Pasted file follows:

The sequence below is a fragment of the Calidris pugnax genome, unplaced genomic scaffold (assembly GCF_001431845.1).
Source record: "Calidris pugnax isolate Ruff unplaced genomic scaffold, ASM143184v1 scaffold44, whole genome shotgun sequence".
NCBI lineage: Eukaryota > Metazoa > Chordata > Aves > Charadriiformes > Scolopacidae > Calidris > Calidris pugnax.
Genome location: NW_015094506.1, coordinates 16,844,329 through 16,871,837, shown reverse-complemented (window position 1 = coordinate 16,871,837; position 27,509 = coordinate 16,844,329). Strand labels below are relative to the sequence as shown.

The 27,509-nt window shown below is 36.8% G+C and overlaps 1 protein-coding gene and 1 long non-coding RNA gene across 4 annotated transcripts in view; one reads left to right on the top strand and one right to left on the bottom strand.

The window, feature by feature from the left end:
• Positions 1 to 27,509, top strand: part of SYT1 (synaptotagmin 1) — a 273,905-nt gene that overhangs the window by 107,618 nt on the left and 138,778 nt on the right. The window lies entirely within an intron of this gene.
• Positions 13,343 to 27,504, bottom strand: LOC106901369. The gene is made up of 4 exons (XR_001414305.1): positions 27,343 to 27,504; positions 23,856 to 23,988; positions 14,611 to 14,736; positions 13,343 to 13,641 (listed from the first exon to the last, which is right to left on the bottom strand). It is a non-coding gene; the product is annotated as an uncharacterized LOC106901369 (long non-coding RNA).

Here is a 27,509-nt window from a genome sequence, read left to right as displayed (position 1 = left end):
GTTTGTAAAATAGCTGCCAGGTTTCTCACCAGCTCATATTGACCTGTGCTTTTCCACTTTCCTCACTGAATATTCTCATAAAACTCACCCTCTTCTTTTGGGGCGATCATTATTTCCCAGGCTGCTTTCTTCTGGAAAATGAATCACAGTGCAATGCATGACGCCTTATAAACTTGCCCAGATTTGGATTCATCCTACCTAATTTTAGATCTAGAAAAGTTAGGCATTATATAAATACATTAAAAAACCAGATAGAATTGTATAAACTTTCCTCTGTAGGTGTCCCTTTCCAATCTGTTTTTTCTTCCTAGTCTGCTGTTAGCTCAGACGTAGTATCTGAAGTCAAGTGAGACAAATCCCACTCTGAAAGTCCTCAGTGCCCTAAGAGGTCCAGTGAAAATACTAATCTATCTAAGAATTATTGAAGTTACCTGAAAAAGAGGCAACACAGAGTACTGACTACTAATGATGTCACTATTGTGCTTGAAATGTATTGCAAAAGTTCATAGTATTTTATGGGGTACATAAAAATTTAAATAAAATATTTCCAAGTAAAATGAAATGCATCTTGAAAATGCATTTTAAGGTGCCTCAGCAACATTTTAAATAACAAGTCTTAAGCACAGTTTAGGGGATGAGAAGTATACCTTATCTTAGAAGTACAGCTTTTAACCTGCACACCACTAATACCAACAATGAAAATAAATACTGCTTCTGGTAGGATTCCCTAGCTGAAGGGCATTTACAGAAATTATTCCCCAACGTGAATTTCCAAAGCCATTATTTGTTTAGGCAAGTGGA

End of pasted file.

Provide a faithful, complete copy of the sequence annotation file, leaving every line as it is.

The sequence below is a fragment of the Calidris pugnax genome, unplaced genomic scaffold (assembly GCF_001431845.1).
Source record: "Calidris pugnax isolate Ruff unplaced genomic scaffold, ASM143184v1 scaffold44, whole genome shotgun sequence".
NCBI lineage: Eukaryota > Metazoa > Chordata > Aves > Charadriiformes > Scolopacidae > Calidris > Calidris pugnax.
Genome location: NW_015094506.1, coordinates 16,844,329 through 16,871,837, shown reverse-complemented (window position 1 = coordinate 16,871,837; position 27,509 = coordinate 16,844,329). Strand labels below are relative to the sequence as shown.

The 27,509-nt window shown below is 36.8% G+C and overlaps 1 protein-coding gene and 1 long non-coding RNA gene across 4 annotated transcripts in view; one reads left to right on the top strand and one right to left on the bottom strand.

The window, feature by feature from the left end:
• Positions 1 to 27,509, top strand: part of SYT1 (synaptotagmin 1) — a 273,905-nt gene that overhangs the window by 107,618 nt on the left and 138,778 nt on the right. The window lies entirely within an intron of this gene.
• Positions 13,343 to 27,504, bottom strand: LOC106901369. The gene is made up of 4 exons (XR_001414305.1): positions 27,343 to 27,504; positions 23,856 to 23,988; positions 14,611 to 14,736; positions 13,343 to 13,641 (listed from the first exon to the last, which is right to left on the bottom strand). It is a non-coding gene; the product is annotated as an uncharacterized LOC106901369 (long non-coding RNA).

Here is a 27,509-nt window from a genome sequence, read left to right as displayed (position 1 = left end):
GTTTGTAAAATAGCTGCCAGGTTTCTCACCAGCTCATATTGACCTGTGCTTTTCCACTTTCCTCACTGAATATTCTCATAAAACTCACCCTCTTCTTTTGGGGCGATCATTATTTCCCAGGCTGCTTTCTTCTGGAAAATGAATCACAGTGCAATGCATGACGCCTTATAAACTTGCCCAGATTTGGATTCATCCTACCTAATTTTAGATCTAGAAAAGTTAGGCATTATATAAATACATTAAAAAACCAGATAGAATTGTATAAACTTTCCTCTGTAGGTGTCCCTTTCCAATCTGTTTTTTCTTCCTAGTCTGCTGTTAGCTCAGACGTAGTATCTGAAGTCAAGTGAGACAAATCCCACTCTGAAAGTCCTCAGTGCCCTAAGAGGTCCAGTGAAAATACTAATCTATCTAAGAATTATTGAAGTTACCTGAAAAAGAGGCAACACAGAGTACTGACTACTAATGATGTCACTATTGTGCTTGAAATGTATTGCAAAAGTTCATAGTATTTTATGGGGTACATAAAAATTTAAATAAAATATTTCCAAGTAAAATGAAATGCATCTTGAAAATGCATTTTAAGGTGCCTCAGCAACATTTTAAATAACAAGTCTTAAGCACAGTTTAGGGGATGAGAAGTATACCTTATCTTAGAAGTACAGCTTTTAACCTGCACACCACTAATACCAACAATGAAAATAAATACTGCTTCTGGTAGGATTCCCTAGCTGAAGGGCATTTACAGAAATTATTCCCCAACGTGAATTTCCAAAGCCATTATTTGTTTAGGCAAGTGGA